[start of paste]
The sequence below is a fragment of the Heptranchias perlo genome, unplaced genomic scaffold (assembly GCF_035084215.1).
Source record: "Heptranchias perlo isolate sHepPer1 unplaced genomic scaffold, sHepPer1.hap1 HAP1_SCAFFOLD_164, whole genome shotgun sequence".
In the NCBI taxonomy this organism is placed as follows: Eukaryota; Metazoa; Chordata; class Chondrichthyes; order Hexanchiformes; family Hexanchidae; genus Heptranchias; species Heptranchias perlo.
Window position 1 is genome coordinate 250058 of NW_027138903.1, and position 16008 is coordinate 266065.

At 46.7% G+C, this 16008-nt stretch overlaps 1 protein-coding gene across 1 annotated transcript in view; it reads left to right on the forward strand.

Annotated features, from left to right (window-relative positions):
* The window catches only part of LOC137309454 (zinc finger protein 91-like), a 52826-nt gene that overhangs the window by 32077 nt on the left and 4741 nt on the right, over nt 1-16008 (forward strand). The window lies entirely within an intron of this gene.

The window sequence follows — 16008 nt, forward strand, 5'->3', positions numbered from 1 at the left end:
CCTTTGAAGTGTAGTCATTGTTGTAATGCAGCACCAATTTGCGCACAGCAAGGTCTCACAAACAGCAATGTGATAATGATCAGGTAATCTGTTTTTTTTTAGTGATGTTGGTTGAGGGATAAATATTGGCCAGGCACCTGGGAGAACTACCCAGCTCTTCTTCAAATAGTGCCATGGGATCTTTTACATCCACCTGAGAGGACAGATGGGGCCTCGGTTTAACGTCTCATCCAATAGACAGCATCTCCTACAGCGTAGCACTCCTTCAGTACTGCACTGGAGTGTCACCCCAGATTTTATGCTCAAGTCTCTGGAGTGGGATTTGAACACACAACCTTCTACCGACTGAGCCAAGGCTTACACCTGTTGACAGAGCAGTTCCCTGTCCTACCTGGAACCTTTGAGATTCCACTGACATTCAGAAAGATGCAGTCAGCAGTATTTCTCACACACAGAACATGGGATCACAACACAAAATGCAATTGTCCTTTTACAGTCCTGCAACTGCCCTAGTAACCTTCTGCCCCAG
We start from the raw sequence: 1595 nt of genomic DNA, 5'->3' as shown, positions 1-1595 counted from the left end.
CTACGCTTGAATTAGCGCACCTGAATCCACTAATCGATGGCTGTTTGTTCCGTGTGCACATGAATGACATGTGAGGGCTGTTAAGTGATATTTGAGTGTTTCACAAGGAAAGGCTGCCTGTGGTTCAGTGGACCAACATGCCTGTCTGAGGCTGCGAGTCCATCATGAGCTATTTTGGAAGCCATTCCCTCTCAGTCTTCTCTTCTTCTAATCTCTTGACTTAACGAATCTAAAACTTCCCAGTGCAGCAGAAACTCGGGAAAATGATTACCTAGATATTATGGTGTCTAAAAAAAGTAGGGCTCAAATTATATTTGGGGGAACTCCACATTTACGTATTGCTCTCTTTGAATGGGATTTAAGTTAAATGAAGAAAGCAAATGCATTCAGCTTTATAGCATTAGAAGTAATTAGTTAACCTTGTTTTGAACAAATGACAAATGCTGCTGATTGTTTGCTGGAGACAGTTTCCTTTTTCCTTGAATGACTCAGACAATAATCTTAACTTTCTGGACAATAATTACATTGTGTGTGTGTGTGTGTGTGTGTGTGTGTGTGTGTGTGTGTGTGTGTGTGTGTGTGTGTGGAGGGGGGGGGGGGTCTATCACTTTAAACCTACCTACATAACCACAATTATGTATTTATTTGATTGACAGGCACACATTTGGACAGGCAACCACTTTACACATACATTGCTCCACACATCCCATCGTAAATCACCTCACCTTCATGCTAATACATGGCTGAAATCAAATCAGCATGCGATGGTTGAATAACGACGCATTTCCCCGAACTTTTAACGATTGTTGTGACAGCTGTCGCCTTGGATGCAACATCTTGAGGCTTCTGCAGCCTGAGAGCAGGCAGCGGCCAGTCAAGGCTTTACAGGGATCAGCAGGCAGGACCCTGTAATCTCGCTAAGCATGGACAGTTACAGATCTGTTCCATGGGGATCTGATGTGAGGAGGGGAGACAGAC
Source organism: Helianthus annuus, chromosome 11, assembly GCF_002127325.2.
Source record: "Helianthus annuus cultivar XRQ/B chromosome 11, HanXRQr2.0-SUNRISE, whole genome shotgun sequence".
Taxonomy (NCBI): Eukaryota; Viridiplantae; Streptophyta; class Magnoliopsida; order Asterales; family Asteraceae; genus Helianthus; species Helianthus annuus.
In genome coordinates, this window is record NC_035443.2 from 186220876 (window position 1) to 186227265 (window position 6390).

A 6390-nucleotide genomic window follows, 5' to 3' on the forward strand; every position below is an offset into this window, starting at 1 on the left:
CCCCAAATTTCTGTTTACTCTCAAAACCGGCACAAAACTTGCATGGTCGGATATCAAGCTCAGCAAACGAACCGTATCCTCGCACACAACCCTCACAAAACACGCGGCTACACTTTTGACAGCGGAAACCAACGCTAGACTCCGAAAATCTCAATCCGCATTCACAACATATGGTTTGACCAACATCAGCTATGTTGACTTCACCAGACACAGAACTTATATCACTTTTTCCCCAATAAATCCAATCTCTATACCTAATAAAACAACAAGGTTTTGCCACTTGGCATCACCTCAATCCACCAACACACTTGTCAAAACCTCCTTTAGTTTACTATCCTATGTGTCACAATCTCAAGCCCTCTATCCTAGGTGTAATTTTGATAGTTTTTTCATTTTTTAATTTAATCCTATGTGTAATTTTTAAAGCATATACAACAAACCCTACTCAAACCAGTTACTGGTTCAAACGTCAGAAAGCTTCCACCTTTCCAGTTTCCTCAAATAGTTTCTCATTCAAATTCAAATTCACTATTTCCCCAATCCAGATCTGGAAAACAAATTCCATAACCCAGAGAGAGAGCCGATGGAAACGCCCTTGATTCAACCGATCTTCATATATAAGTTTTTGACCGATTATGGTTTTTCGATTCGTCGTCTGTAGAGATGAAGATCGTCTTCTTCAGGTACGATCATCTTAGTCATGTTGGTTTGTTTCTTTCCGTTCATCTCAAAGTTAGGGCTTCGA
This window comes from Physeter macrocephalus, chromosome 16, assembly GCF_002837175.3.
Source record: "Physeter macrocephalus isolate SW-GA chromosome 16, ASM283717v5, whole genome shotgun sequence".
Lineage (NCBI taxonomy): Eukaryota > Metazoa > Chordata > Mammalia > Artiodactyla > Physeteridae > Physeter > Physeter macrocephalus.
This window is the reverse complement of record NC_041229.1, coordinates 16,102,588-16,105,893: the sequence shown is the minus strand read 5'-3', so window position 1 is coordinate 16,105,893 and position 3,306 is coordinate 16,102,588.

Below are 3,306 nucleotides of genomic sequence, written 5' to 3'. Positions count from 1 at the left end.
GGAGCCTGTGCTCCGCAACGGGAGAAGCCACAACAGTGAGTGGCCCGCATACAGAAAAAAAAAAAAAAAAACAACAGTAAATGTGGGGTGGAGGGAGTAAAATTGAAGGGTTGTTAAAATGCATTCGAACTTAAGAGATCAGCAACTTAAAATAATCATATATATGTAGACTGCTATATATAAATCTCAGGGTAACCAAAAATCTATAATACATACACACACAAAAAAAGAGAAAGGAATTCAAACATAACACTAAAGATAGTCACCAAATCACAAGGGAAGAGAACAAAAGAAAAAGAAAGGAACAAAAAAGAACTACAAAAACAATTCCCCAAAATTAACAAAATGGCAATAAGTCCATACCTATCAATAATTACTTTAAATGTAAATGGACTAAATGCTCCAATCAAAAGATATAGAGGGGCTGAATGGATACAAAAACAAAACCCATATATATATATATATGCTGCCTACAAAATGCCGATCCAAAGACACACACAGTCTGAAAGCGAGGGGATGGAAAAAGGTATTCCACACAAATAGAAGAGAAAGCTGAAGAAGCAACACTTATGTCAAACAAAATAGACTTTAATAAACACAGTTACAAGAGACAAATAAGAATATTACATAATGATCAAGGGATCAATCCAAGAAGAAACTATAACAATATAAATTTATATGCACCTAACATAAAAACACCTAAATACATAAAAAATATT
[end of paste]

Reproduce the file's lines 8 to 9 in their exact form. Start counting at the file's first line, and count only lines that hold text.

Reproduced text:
The window sequence follows — 16008 nt, forward strand, 5'->3', positions numbered from 1 at the left end:
CCTTTGAAGTGTAGTCATTGTTGTAATGCAGCACCAATTTGCGCACAGCAAGGTCTCACAAACAGCAATGTGATAATGATCAGGTAATCTGTTTTTTTTTAGTGATGTTGGTTGAGGGATAAATATTGGCCAGGCACCTGGGAGAACTACCCAGCTCTTCTTCAAATAGTGCCATGGGATCTTTTACATCCACCTGAGAGGACAGATGGGGCCTCGGTTTAACGTCTCATCCAATAGACAGCATCTCCTACAGCGTAGCACTCCTTCAGTACTGCACTGGAGTGTCACCCCAGATTTTATGCTCAAGTCTCTGGAGTGGGATTTGAACACACAACCTTCTACCGACTGAGCCAAGGCTTACACCTGTTGACAGAGCAGTTCCCTGTCCTACCTGGAACCTTTGAGATTCCACTGACATTCAGAAAGATGCAGTCAGCAGTATTTCTCACACACAGAACATGGGATCACAACACAAAATGCAATTGTCCTTTTACAGTCCTGCAACTGCCCTAGTAACCTTCTGCCCCAG